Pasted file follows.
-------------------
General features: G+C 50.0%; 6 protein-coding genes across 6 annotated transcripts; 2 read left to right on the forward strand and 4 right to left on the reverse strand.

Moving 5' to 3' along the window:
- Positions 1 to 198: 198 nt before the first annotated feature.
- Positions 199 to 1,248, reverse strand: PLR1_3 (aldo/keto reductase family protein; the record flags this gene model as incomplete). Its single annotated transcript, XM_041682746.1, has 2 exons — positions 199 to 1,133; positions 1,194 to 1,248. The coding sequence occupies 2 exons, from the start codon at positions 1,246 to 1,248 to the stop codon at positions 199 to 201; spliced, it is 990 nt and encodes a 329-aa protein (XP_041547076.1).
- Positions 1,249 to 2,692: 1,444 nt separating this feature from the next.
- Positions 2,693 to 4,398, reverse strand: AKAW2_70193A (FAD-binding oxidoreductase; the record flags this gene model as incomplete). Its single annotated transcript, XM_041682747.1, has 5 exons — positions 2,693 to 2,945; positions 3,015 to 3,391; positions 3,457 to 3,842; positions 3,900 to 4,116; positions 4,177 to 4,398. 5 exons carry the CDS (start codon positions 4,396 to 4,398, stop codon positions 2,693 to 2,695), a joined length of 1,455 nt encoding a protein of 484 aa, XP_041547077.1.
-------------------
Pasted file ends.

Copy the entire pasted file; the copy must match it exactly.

General features: G+C 50.0%; 6 protein-coding genes across 6 annotated transcripts; 2 read left to right on the forward strand and 4 right to left on the reverse strand.

Moving 5' to 3' along the window:
- Positions 1 to 198: 198 nt before the first annotated feature.
- Positions 199 to 1,248, reverse strand: PLR1_3 (aldo/keto reductase family protein; the record flags this gene model as incomplete). Its single annotated transcript, XM_041682746.1, has 2 exons — positions 199 to 1,133; positions 1,194 to 1,248. The coding sequence occupies 2 exons, from the start codon at positions 1,246 to 1,248 to the stop codon at positions 199 to 201; spliced, it is 990 nt and encodes a 329-aa protein (XP_041547076.1).
- Positions 1,249 to 2,692: 1,444 nt separating this feature from the next.
- Positions 2,693 to 4,398, reverse strand: AKAW2_70193A (FAD-binding oxidoreductase; the record flags this gene model as incomplete). Its single annotated transcript, XM_041682747.1, has 5 exons — positions 2,693 to 2,945; positions 3,015 to 3,391; positions 3,457 to 3,842; positions 3,900 to 4,116; positions 4,177 to 4,398. 5 exons carry the CDS (start codon positions 4,396 to 4,398, stop codon positions 2,693 to 2,695), a joined length of 1,455 nt encoding a protein of 484 aa, XP_041547077.1.